Republican Abundance: The Scapegoating Of The Poor

At the height of the dreadful debt-ceiling debate, Pastor Rick Warren said this: Which isn't any different than what Fox talkers say all the time. Here's a particularly illustrative clip: With the tax reform debate about to heat up in

[First two paragraphs updated and edited for clarity and additional detail]

At the height of the dreadful debt-ceiling debate, Pastor Rick Warren said this: tweeted this before removing it and apologizing to me for how mean-spirited it sounded:

rick-warren.png

Yes, it did sound mean-spirited, but it isn't any different than what Fox talkers say all the time. Here's a particularly illustrative clip:

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Fox viewers and yes, even Pastor Warren might be forgiven for having the perception that half the country is shirking their patriotic duty, except that the entire construct is invalid to begin with.

With the tax reform debate about to heat up in Washington DC, this recent New York Times editorial struck me as particularly appropriate:

Representative Eric Cantor, the House majority leader, and several senators have made similar arguments, variations of the idea expressed earlier by Senator Dan Coats of Indiana that “everyone needs to have some skin in the game.”

This is factually wrong, economically wrong and morally wrong. First, the facts: a vast majority of Americans have skin in the tax game. Even if they earn too little to qualify for the income tax, they pay payroll taxes (which Republicans want to raise), gasoline excise taxes and state and local taxes. Only 14 percent of households pay neither income nor payroll taxes, according to the Tax Policy Center at the Brookings Institution. The poorest fifth paid an average of 16.3 percent of income in taxes in 2010.

Economically, reducing the earned income tax credit and the child tax credit — which would be required if everyone paid income taxes — makes no sense at a time of high unemployment. The credits, which only go to working people, have always been a strong incentive to work, as even some conservative economists say, and have increased the labor force while reducing the welfare rolls.

The moral argument would have been obvious before this polarized year. Nearly 90 percent of the families that paid no income tax make less than $40,000, most much less. The real problem is that so many Americans are struggling on such a small income, not whether they pay taxes. The two tax credits lifted 7.2 million people out of poverty in 2009, including four million children. At a time when high-income households are paying their lowest share of federal taxes in decades, when corporations frequently avoid paying any tax, it is clear who should bear a larger burden and who should not.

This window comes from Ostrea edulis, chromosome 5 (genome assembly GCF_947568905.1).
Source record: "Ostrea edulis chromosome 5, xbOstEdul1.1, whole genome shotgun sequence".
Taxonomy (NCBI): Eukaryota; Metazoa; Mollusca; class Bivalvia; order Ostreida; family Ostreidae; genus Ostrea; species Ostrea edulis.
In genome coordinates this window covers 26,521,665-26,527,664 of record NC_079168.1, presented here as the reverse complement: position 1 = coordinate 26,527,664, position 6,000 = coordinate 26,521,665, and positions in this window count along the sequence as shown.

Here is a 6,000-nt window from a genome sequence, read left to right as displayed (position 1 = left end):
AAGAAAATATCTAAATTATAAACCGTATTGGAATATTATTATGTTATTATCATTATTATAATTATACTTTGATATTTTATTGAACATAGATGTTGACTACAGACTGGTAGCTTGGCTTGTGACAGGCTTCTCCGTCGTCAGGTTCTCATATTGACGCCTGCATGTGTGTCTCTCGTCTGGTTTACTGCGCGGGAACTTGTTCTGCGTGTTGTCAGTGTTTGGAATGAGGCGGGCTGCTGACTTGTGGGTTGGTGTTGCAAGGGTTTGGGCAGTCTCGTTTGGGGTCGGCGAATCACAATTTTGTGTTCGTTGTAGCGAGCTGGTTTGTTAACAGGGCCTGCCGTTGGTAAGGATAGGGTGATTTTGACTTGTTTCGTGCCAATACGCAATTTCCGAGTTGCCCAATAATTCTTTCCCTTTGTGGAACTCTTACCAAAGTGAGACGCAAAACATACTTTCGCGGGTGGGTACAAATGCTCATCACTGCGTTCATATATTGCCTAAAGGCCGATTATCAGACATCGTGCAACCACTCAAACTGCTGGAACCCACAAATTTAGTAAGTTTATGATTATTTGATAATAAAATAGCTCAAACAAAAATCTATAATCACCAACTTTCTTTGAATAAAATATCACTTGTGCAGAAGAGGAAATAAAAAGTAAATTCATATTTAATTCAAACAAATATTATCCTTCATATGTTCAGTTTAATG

So what does Jon Huntsman, the so-called "reasonable Republican" want to do about tax reform? Here's a list:

  • Eliminate all deductions and credits, including the EIR, the college tuition tax credit, the child care tax credit, and others in favor of a three-tiered rate structure: 8 percent, 14 percent and 23 percent.
  • Eliminate the Alternative Minimum Tax
  • Eliminate all tax on capital gains and dividends
  • Reduce the corporate tax rate to 25 percent
  • Repeal Dodd-Frank and the Affordable Care Act
  • Duct-tape the EPA
  • "Reform" the FDA
  • Kill "Independent Agencies" Like the NLRB
  • Enact patent reform
  • Privatize Fannie and Freddie so the "free markets" can take care of the housing problems

Like I said, there are no reasonable Republicans. At least, no reasonable Republican politicians.

The Republican agenda is two-pronged. First, shame and demonize the poor for daring to be born (of course, we won't discuss that whole abortion and Republican thing). Second, make sure they stay poor by forcing them to bear the burden to pull this country away from historical debt.

Because clearly, in Republican eyes, the fault lies with the poor. If there were no poor, there'd be no deficit. Or something.

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